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Analysis

How to Build an Accountable Post-Acute Network

By Philip Betbeze  
   February 15, 2018

Quality of care and teamwork across the care continuum have taken on a new level of importance as a variety of structures, from ACOs to readmission rates, force outcomes-based financial accountability on hospitals and health systems. 

Post-acute care organizations and the quality of care patients receive there have become such important issues to inpatient-focused organizations that they’re keeping score.

At least, that’s the tactic Altamonte Springs, Florida–based Adventist Health System is using.

Beth Weagraff, corporate vice president of post-acute strategy and implementation, says developing a scoring system for skilled nursing facilities and home health companies used by the 46-hospital, nine-state health system helps focus Adventist on the fact that it’s on a path toward delivering “holistic” care that includes patient interactions with inpatient, outpatient, post-acute, and the physician office.

“We see holistic care as our differentiator, but we recognize that if we’re going to expand the network and improve the product, we’re never going to have enough post-acute assets to do that ourselves,” she says.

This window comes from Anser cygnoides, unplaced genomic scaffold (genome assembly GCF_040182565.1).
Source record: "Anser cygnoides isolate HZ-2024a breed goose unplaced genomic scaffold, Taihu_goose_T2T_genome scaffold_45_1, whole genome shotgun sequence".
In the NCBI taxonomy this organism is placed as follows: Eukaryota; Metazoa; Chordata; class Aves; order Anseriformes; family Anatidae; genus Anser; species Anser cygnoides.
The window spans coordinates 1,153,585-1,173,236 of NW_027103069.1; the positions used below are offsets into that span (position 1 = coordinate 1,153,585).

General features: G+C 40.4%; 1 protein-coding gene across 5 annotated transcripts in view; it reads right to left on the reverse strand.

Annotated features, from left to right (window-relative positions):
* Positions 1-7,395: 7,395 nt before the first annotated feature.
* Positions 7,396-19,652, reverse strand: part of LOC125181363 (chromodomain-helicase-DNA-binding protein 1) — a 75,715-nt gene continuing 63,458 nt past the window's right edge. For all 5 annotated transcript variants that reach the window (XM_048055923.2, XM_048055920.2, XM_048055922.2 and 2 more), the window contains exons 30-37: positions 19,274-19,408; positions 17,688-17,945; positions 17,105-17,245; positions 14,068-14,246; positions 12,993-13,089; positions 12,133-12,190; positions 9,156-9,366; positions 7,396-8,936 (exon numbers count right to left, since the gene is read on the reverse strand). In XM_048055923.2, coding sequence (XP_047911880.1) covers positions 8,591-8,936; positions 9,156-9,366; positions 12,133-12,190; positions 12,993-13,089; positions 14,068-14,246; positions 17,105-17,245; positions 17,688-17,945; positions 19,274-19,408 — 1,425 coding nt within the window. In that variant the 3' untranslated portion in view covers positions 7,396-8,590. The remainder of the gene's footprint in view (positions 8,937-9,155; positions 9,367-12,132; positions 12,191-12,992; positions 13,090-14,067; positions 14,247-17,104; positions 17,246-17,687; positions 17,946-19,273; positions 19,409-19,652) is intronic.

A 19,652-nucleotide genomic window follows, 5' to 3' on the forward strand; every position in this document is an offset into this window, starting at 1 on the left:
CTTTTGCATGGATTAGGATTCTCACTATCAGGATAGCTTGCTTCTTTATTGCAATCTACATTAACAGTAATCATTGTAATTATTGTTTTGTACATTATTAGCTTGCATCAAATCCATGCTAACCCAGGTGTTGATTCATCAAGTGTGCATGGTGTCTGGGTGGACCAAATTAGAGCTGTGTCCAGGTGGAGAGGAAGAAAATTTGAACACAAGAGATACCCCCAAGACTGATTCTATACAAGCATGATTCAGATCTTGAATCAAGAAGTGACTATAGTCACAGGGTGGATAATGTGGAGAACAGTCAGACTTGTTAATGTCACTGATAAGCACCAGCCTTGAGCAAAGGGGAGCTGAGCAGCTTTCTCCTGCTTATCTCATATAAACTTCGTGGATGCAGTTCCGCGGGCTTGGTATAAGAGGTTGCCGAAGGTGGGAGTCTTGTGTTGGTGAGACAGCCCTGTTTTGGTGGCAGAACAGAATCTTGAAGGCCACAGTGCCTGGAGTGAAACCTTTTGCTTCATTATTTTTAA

Yet among its nine states and 82,000 employees, Adventist does own significant such assets. While following patient choice protocols, the system refers patients to both owned and non-owned post-acute providers, in varying volumes, depending on the city, state, or region where it has a presence.

That means it needed a fair way to recommend options for where patients should continue their care following an inpatient discharge, which is where Weagraff and her colleagues sought help to develop a survey and scoring system to refine and incentivize post-acute network partners.

Quantifying quality and cooperation

In late 2016, Adventist began to work with a consultant to begin to construct a framework that incorporated quantitative and qualitative metrics to rank post-acute partners in a way that was agnostic as to whether the partner was an Adventist-owned asset.

CMS star ratings are among the data points, as are individual partners’ readmission rates and variation and improvement on patient outcomes. Scoring well on these criteria qualified that organization for a site visit for further evaluation.

Philip Betbeze is the senior leadership editor at HealthLeaders.


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